Interaction with others who are hearing the same material as you. Maybe you’ve had this experience: You and a friend attend an event together. Afterwards, the two of you compare what you saw. In many cases you find that different things resonated with each of you. Many experiences are richer when shared with others.
Meeting others with skills that complement yours. Are you a designer looking for a developer? Developer looking for a designer? Entrepreneur looking for both? Meet your team in a place that attracts passionate and skilled professionals.
In 2011, I attended nine conferences related to Ruby, Rails, Objective-C, Software Craftsmanship, and NoSQL databases. I won’t share the number of user group meetings I attend every week, but it’s enough to expose me to ribbing by my developer friends. My brain is not big enough to retain every piece of information that gets presented. However, at every conference I meet people who help me to grow into a better developer and entrepreneur.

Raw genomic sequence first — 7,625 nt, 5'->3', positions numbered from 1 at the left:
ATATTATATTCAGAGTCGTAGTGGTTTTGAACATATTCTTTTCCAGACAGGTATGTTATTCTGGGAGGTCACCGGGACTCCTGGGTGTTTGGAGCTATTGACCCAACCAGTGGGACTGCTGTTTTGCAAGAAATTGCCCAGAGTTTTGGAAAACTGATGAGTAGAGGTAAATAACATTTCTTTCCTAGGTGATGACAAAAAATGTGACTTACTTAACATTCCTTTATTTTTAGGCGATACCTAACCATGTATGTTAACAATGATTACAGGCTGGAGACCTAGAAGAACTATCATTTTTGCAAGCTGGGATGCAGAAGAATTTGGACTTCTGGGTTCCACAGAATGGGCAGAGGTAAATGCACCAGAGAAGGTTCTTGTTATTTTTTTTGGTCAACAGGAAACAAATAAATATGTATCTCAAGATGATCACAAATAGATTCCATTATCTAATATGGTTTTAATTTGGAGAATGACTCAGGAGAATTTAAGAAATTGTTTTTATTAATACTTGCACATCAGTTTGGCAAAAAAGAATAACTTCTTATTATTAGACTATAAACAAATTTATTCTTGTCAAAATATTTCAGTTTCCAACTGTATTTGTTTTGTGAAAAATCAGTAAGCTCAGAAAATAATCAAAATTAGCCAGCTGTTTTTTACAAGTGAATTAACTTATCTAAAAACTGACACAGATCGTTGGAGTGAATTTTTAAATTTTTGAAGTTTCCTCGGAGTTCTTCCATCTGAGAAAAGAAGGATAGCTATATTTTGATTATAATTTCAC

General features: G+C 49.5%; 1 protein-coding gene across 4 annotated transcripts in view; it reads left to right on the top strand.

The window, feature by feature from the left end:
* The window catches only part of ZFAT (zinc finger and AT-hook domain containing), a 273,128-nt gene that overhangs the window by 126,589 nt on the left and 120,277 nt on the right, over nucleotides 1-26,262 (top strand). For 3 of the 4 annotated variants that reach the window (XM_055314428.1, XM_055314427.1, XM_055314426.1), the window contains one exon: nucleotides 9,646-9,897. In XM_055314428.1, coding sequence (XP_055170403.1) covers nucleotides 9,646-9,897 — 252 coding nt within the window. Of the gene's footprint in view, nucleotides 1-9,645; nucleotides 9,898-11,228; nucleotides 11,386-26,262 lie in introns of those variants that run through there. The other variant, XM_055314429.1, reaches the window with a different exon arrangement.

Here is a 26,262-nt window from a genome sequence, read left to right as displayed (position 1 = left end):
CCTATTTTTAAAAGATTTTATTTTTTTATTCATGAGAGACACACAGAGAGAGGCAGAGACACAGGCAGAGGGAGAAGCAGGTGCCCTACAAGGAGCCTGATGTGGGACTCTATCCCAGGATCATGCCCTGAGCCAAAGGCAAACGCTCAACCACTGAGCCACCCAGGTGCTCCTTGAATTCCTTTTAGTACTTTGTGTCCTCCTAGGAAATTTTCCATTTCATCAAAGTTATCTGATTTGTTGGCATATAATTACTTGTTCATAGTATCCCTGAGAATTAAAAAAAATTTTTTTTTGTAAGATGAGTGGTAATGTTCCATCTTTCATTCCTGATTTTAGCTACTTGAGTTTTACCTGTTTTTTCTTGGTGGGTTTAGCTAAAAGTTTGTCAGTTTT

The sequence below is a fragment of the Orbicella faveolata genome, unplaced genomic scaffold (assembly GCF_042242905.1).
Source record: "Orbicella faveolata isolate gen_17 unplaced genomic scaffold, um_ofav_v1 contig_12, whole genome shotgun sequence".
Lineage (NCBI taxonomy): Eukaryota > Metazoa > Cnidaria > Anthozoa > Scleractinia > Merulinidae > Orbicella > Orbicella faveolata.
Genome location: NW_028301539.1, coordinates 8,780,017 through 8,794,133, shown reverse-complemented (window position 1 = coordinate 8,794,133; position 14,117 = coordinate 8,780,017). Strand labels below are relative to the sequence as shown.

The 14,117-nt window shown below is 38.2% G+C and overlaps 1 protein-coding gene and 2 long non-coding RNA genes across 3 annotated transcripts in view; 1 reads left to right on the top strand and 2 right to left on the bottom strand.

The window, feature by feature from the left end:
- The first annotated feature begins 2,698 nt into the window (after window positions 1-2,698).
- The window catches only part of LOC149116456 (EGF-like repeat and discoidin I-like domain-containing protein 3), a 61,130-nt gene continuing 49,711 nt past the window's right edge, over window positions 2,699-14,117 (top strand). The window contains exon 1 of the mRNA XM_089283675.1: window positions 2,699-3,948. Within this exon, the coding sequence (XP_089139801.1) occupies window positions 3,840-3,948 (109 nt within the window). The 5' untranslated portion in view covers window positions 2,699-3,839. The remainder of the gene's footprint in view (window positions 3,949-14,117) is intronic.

A single individual cannot absorb every piece of information that’s out there. But collectively, we can achieve great things. To quote Woodrow Wilson, “No one of us is as smart as all of us.”
Why do I go to conferences? To meet smart people and to share ideas. That’s why.
WisdomGroup creates apps for the web and for mobile: iPhone, iPad & Android. Contact WisdomGroup to solve problems and seize opportunities in your business.